Attempt to move Roma sparks civil rights activity, anti-Roma backlash in Hungary
02 April 1998
Romani issues became front-page national news in Hungary when the local government in Székesfehérvár, approximately 50 kilometres southwest of Budapest, renewed its long-standing attempt to re-house thirteen Romani families comprising 73 individuals illegally occupying the decrepit so-called „Rádió Street 11” building (see article on p.37 on Roma and housing in Hungary). The proposed new location was a series of pre-fabricated containers which had previously been used to house SFOR troops. The containers were metal cells placed at the periphery of the town near a dog kennel. One container was to be allotted as sanitary facilities for all of the families. Following a three hundred person protest by a grouping of Hungarian NGOs called the Anti-Ghetto Committee, as well as intervention by several national offices, the city government backed down and relocated the Romani families to temporary housing in the city. „We were convinced that if the people were put into those containers they would never get any other flats,” Romani leader Aladár Horváth of the Foundation for Romani Civil Rights told Reuters.
The Rádió Street 11 building was knocked down on the morning of November 26, and a crane scraping away at the side of the half-demolished house amid a cloud of dust featured on the front pages of most of the national dailies the next day. The local Roma self-government was then allocated 1,600,000 Forints per family (approximately 16,000 German Marks) to buy flats for the thirteen families concerned. The Romani families were moved to temporary housing in a local building owned by the Red Cross and given until midnight on December 20 to find permanent accommodation.
Three days before the deadline, the Hungarian press began reporting that there would be difficulties in meeting it; although eleven of the thirteen families concerned had purchased houses or flats outside Székesfehérvár, this had spurred county-wide reaction on the part of many non-Roma. On December 17, Blikk and Népszabadság reported that two Romani families had purchased houses in the village of Pátka, but local villagers had thrown a molotov cocktail into one of the houses and had broken the windows of the other. The mayor of Pátka, Mr Károly Hedlicska, had reportedly gathered close to one thousand signatures in support of keeping the Romani families out. At a village meeting in Pátka, locals agreed that they would do everything to prevent the Rádió Street Roma from moving into the village. A Rom from the village told the press that local Roma did not want the Rádió Street Roma either: „We don’t want to be considered squatters because of the Székesfehérvár people.” This and similar statements by Roma were widely quoted in the Hungarian press as Roma were marshalled to act as a mouthpiece for popular anti-Romani positions. In the village of Aba, the local government quickly bought a house that was being pursued for purchase by a Romani family. The mayor of Aba, Mr Kósa, stated that his town has nothing against Roma as such, they just did not want the Rádib Street Roma in their village. In the village of Úrhida, locals also held a village meeting concluding that they do not wish to accept Roma in their village. Rumours abounded that Székesfehérvár was attempting to export its Gypsies by having concluded backroom arrangements to inflate the prices of local flats artificially.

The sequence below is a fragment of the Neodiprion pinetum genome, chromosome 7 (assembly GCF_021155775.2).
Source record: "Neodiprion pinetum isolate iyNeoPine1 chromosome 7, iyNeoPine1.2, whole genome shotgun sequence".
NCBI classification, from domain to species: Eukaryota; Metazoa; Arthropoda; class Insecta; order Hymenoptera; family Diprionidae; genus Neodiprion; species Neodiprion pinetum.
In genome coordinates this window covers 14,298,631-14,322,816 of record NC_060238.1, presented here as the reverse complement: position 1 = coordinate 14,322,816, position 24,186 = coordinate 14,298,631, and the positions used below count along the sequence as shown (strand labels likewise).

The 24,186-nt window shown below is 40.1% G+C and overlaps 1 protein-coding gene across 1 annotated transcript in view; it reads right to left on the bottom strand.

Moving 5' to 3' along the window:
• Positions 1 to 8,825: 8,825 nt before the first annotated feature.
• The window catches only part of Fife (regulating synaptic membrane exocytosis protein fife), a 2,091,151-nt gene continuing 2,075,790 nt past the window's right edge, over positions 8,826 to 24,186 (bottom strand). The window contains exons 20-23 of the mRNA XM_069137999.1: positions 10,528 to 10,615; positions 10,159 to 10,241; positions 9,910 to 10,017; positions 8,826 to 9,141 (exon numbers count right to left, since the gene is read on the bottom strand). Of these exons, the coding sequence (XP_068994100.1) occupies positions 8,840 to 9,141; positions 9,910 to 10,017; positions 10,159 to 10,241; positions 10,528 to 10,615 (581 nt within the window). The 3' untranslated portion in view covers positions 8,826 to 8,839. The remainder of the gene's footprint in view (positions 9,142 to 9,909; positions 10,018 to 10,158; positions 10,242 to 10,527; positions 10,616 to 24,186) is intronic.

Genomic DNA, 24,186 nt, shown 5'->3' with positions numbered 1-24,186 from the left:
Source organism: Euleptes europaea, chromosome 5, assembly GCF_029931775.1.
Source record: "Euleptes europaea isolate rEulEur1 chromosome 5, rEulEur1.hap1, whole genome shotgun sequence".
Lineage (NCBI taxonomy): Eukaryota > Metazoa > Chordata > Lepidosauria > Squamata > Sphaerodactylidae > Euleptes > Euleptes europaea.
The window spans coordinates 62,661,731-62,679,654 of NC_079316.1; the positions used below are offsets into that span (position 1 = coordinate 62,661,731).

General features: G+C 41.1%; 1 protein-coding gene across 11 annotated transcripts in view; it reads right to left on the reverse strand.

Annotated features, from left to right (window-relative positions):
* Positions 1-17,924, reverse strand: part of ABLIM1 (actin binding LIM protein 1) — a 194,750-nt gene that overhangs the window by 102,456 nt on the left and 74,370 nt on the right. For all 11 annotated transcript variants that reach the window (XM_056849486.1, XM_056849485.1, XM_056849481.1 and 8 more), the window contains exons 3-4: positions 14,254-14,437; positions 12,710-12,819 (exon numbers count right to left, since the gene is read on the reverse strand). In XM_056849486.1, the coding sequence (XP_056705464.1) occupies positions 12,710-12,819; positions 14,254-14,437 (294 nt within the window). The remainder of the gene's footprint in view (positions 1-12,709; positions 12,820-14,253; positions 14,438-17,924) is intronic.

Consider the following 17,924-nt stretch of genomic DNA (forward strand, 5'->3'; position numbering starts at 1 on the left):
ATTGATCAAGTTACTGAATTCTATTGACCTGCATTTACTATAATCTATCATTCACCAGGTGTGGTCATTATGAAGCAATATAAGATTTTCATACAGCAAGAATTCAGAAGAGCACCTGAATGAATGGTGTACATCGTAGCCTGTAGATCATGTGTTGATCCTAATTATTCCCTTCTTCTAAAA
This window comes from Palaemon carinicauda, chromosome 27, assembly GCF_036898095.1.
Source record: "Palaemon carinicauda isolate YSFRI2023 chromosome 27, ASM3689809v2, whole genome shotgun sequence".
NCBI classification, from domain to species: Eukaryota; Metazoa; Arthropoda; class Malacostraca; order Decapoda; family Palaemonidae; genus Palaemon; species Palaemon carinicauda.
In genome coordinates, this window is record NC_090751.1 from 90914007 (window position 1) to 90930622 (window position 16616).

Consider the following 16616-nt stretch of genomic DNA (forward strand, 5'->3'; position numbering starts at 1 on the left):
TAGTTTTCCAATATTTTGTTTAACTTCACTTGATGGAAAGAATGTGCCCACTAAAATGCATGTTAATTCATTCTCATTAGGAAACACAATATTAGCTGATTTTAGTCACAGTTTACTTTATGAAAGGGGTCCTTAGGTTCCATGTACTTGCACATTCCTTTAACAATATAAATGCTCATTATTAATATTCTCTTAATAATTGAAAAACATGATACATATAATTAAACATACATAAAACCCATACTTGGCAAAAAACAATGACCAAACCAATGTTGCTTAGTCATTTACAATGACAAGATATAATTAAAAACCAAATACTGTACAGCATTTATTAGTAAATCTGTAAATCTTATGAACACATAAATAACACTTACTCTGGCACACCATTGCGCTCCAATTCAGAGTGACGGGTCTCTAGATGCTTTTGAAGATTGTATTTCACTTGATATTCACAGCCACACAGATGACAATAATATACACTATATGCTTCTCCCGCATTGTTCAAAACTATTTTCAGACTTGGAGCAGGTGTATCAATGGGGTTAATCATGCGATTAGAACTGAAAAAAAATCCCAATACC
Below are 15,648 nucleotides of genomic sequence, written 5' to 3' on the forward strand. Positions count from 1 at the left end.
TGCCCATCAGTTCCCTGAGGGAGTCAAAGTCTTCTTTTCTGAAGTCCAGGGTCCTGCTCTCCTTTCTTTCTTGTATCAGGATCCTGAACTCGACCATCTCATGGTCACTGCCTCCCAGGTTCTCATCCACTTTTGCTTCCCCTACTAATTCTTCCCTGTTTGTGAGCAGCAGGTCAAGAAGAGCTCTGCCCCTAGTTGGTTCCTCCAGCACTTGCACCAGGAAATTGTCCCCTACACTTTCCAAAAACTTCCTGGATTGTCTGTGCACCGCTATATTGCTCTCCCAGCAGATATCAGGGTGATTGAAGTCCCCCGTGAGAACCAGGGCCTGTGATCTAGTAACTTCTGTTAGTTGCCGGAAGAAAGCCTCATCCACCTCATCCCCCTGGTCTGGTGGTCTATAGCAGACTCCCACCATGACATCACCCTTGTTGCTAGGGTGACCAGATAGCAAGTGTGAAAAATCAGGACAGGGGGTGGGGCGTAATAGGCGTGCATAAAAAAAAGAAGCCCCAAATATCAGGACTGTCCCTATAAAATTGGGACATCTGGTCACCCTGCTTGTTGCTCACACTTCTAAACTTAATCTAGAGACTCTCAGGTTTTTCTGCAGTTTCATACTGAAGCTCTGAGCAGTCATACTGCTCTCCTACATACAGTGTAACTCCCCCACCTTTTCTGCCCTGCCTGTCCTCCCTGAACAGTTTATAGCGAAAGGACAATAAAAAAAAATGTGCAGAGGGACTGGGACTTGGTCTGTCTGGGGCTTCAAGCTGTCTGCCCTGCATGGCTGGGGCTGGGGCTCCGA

The following day, December 18, Magyar Hírlap printed a photograph of angry non-Romani locals in the village of Belsőbáránd as they blocked another family from the Székesfehérvár group from moving into a house they had purchased. The mayors of forty-three Fejér County towns and villages had evidently met and drafted a resolution that Székesfehérvár should keep its Gypsies and not export them to the surrounding communities. Despite initial assurances that the Rádió Street Roma would be evicted from the Red Cross building as planned on December 20, the deadline was extended at the eleventh hour.
On Thursday, January 8, the Székesfehérvár local government backed down and announced that the families would be allowed to stay in their temporary accommodation until alternative housing can be found for them in Székesfehérvár. „I hope very much that by March or April I will find flats for them”, Mayor István Nagy told Reuters. The result has been hailed as one of the greatest successes of the Romani civil rights movement to date, as Roma first took their claims to the street and then pressured the national government to intervene. How wholeheartedly Roma around the country support the political activity of some of their leaders is, however, unclear, as is the question of to what extent the national government simply engaged in skillful pre-emptive diplomacy.
(Blikk, Magyar Hírlap, Népszabadság, Reuters)